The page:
Three interesting things about startups in small cities
Tomorrow night, through a strange and unexpected series of Internet events, I will be a guest on the BBC radio program Business Matters. [Edited to add: They have now posted a recording of the broadcast. I join about 15-20 minutes into the program.]
I'm pretty terrified I'll sound like a complete idiot, so I'm doing a little research to prepare. The show's producers said one thing I can expect is questions about what it's like to run a software business out of Baltimore.
Now, my own perspective is limited to what I've done here at Figure 53. We're small, we're bootstrapped, and we're not a startup.
I met TK on a panel about the "State of Startups" at Baltimore Innovation Week, and was fascinated by what he had to say. He shared such gems as his observation of an inverse relationship between the success of startups and their number of appearances in Tech Crunch. He also briefly mentioned that he gets better results from companies which come from "secondary markets" — which is to say, companies that come from anywhere but San Francisco.
The advantages of building a startup in San Francisco seem pretty self-evident, so I was totally fascinated by this hint that there is more to the story. We had no time to dig deeper that day, but this BBC program gave me an excuse to pester TK, and I wanted to share what I learned.
What I learned from TK
Consider secondary or even tertiary markets. Places like Baltimore MD, Philadelphia PA, Cincinnati OH, or Manchester NH.
TK reports that all — 100% — of his best companies come from secondary markets.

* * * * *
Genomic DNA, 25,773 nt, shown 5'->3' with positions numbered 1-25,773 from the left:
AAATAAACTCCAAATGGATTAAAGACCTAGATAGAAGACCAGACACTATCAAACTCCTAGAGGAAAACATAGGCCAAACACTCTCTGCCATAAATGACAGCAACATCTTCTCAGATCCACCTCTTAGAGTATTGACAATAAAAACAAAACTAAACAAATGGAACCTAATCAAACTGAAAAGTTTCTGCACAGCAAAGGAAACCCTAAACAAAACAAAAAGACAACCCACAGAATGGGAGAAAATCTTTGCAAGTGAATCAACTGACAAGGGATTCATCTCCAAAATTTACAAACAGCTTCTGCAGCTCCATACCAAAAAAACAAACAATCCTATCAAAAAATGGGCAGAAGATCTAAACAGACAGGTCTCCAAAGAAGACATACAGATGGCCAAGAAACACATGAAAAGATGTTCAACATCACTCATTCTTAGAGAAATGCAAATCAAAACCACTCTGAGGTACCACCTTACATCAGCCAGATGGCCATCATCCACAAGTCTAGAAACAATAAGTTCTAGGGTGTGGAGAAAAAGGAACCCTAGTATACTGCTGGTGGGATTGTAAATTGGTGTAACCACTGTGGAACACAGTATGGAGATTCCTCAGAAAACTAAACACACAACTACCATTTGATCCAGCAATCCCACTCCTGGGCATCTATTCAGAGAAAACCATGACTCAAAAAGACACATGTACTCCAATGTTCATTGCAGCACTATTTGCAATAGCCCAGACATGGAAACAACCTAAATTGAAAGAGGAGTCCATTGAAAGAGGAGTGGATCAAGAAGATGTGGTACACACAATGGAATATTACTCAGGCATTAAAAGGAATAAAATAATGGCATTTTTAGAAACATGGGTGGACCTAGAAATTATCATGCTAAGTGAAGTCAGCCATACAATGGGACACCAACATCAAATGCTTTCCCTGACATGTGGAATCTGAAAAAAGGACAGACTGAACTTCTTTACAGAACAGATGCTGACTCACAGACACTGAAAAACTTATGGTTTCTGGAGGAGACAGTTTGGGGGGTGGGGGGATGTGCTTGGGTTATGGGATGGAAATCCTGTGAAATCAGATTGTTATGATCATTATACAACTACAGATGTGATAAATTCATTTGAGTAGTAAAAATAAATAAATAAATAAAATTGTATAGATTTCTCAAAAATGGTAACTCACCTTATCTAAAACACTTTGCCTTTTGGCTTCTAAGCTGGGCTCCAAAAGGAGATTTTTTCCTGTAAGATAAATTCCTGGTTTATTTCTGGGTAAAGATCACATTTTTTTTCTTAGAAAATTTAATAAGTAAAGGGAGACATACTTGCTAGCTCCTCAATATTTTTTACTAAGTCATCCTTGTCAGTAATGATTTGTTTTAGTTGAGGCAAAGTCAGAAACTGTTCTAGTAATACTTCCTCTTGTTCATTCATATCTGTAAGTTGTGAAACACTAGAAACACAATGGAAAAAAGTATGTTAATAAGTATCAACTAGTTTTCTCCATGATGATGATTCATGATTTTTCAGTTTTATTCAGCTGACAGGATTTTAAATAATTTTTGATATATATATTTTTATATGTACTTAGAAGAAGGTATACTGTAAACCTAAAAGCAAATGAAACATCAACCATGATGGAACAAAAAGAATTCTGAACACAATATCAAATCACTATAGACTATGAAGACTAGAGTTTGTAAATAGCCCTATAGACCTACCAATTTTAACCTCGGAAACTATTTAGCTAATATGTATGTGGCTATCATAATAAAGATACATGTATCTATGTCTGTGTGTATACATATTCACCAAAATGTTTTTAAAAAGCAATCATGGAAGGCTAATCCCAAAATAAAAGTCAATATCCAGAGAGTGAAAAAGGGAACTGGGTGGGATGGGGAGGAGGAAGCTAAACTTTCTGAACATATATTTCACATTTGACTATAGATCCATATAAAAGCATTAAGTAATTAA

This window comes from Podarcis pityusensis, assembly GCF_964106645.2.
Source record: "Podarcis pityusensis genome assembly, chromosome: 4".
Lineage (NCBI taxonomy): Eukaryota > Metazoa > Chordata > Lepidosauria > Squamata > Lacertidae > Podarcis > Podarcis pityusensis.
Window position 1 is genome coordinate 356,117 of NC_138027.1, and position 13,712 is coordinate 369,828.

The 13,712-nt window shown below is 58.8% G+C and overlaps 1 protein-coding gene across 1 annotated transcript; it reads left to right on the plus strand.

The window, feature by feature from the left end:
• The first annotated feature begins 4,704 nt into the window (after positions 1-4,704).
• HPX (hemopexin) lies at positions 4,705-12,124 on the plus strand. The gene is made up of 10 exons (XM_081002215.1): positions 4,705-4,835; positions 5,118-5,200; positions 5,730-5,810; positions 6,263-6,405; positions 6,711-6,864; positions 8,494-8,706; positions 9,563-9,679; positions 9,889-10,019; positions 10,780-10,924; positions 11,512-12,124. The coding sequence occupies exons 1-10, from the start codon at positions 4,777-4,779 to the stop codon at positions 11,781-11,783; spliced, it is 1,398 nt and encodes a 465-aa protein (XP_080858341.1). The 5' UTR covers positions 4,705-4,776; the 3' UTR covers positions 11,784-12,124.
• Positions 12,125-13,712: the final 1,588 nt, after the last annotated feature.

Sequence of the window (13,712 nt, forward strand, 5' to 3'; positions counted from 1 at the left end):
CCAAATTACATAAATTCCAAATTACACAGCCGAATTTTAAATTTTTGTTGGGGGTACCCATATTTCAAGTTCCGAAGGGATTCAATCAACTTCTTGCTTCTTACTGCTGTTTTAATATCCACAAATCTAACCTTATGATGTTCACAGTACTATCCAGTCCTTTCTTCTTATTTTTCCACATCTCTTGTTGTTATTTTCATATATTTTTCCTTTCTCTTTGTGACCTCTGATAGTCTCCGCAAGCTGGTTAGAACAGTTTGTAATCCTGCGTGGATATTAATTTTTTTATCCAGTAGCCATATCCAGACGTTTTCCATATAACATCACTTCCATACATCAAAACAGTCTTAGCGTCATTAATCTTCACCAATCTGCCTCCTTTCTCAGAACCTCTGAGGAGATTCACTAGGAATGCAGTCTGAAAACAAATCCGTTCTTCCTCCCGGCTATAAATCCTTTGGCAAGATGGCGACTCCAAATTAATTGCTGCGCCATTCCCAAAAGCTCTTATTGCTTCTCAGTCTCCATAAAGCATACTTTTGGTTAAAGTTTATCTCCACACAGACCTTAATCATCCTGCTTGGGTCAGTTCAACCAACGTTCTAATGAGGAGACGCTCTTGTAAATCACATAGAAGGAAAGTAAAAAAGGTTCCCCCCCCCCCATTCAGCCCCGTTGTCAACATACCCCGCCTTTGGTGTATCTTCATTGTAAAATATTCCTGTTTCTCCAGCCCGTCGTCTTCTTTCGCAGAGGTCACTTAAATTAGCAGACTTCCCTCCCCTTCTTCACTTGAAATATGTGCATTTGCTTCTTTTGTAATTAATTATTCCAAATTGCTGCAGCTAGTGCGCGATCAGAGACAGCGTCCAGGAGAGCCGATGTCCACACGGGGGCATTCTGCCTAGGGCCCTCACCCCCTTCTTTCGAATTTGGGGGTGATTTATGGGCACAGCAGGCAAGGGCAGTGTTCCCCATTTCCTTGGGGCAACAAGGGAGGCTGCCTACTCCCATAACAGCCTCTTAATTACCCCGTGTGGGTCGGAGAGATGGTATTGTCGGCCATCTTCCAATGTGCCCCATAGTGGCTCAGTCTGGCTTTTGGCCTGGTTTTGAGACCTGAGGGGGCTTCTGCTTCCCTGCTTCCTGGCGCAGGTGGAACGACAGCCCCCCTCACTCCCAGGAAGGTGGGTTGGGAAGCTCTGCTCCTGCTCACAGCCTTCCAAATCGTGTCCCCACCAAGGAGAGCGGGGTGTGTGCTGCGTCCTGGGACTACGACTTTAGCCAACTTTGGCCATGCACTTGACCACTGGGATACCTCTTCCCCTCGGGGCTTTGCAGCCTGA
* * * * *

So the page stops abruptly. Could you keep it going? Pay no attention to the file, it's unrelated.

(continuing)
Why? Here's what he said, and please keep in mind that all wisdom is his and all potential flubs are my inability to take notes fast enough:
1) The founders tend to be older.
Founders in these cities tend to be older, which in this case means not in their mid- to late-twenties. Instead, founders in these markets tend to be in their early or late thirties. They have knowledge from a previous career, and they come back to create a startup bringing this knowledge with them. They tend to understand the deep details, and they don't need to re-learn early lessons.
2) The founders really want to do it.
As much as we might wish otherwise, it is harder to build a startup outside of the established hubs. If you build a startup in a secondary market, you're going to work twice as hard and you can't ride the wave of your environment. You're not doing it because it's cool, or because it's something everyone does. You're doing it because you have a very specific goal, and you want very badly to make it happen.
3) It's easier to get above the noise.
It's much easier to get attention in a smaller market. Even if your work isn't great at first, you can still get attention because you're one of the few players in town. Getting attention means you can get help to improve and keep going. You can attract smart people to work, or advise, or otherwise push the company further.
I'll probably still sound like an idiot tomorrow night, but at least I learned something in the process. :-)